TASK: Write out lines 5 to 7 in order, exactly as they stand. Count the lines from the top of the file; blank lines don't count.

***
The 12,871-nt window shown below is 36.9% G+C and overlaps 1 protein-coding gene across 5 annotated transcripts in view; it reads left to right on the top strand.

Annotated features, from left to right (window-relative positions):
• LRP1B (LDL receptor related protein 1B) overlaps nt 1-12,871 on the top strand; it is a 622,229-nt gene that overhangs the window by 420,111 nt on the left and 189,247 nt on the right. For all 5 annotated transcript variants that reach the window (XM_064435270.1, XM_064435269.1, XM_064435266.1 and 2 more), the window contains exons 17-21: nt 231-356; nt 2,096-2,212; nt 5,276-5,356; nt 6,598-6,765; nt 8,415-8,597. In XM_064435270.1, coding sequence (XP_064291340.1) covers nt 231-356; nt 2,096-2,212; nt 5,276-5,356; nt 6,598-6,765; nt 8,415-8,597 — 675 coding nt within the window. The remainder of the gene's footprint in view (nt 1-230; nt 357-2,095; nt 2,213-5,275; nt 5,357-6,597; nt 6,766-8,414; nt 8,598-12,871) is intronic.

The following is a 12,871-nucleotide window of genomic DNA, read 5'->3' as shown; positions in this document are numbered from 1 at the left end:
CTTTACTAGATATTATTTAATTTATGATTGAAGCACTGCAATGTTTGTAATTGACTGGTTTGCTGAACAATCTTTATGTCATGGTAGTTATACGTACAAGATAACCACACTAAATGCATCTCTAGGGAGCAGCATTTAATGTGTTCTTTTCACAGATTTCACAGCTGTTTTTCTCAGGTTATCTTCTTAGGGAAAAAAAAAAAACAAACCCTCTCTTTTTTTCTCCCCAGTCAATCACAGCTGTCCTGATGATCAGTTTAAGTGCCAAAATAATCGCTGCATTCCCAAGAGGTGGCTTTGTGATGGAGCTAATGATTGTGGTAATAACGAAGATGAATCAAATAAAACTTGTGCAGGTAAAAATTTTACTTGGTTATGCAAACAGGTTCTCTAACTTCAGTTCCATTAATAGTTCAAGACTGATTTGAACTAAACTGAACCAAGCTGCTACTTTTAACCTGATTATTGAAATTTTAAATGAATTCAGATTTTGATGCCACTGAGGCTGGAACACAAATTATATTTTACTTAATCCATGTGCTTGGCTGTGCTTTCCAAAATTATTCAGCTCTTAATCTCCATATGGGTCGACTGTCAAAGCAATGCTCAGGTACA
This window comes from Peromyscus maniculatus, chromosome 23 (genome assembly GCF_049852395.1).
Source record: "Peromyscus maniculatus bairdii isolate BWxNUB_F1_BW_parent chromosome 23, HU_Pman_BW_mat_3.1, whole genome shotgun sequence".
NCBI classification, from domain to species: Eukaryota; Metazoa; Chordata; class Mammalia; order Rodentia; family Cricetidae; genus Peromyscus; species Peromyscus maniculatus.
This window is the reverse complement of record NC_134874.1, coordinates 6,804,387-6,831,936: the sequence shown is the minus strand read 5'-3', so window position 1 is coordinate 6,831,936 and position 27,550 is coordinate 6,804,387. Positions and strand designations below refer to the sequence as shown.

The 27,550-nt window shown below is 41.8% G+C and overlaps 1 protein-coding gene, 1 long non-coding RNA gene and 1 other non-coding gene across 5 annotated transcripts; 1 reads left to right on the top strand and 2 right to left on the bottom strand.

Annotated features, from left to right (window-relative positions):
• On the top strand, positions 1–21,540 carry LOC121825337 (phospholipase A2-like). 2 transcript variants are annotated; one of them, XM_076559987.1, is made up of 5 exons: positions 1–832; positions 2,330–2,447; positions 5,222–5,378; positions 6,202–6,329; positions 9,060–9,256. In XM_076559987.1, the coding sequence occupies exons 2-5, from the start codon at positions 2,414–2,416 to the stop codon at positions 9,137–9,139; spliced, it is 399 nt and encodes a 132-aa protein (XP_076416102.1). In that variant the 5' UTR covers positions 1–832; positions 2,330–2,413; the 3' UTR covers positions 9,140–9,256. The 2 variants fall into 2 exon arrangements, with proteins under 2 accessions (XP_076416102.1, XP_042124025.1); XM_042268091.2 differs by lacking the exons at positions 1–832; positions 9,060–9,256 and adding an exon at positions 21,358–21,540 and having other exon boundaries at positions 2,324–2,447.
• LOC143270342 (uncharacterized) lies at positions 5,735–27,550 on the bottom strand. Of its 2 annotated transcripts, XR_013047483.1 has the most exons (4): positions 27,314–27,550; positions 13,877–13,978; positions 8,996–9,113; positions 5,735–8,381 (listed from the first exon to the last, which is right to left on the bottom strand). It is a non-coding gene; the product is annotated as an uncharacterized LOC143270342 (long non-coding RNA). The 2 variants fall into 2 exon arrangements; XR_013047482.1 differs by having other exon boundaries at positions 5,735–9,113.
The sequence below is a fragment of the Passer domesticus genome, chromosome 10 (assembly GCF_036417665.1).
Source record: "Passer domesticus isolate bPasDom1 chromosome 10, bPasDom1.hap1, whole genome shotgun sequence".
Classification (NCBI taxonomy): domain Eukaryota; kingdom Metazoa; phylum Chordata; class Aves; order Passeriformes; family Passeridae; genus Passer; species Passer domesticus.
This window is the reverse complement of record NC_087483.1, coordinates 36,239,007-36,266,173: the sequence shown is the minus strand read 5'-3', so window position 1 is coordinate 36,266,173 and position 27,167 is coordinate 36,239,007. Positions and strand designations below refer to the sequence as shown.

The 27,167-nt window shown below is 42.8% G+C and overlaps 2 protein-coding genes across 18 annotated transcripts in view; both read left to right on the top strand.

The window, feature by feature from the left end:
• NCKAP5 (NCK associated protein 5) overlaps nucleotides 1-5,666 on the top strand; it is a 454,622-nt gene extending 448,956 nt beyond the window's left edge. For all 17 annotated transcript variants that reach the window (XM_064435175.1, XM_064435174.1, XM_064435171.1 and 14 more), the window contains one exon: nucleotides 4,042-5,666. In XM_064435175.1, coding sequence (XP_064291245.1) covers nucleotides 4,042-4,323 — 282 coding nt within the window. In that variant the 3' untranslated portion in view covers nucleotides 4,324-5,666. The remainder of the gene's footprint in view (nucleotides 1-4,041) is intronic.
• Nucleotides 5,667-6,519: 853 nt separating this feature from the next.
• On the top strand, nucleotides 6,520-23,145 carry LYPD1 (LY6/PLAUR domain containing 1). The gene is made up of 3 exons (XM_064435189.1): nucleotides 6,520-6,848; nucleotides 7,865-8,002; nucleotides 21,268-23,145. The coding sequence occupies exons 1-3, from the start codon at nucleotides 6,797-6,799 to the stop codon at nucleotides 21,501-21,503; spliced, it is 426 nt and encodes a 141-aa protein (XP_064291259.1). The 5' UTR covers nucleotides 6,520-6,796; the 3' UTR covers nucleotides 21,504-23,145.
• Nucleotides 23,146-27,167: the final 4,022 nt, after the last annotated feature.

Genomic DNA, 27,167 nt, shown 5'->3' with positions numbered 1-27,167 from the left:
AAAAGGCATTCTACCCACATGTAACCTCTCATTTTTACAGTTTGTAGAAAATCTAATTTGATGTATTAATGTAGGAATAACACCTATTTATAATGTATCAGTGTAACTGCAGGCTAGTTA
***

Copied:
CTTTACTAGATATTATTTAATTTATGATTGAAGCACTGCAATGTTTGTAATTGACTGGTTTGCTGAACAATCTTTATGTCATGGTAGTTATACGTACAAGATAACCACACTAAATGCATCTCTAGGGAGCAGCATTTAATGTGTTCTTTTCACAGATTTCACAGCTGTTTTTCTCAGGTTATCTTCTTAGGGAAAAAAAAAAAACAAACCCTCTCTTTTTTTCTCCCCAGTCAATCACAGCTGTCCTGATGATCAGTTTAAGTGCCAAAATAATCGCTGCATTCCCAAGAGGTGGCTTTGTGATGGAGCTAATGATTGTGGTAATAACGAAGATGAATCAAATAAAACTTGTGCAGGTAAAAATTTTACTTGGTTATGCAAACAGGTTCTCTAACTTCAGTTCCATTAATAGTTCAAGACTGATTTGAACTAAACTGAACCAAGCTGCTACTTTTAACCTGATTATTGAAATTTTAAATGAATTCAGATTTTGATGCCACTGAGGCTGGAACACAAATTATATTTTACTTAATCCATGTGCTTGGCTGTGCTTTCCAAAATTATTCAGCTCTTAATCTCCATATGGGTCGACTGTCAAAGCAATGCTCAGGTACA
This window comes from Peromyscus maniculatus, chromosome 23 (genome assembly GCF_049852395.1).
Source record: "Peromyscus maniculatus bairdii isolate BWxNUB_F1_BW_parent chromosome 23, HU_Pman_BW_mat_3.1, whole genome shotgun sequence".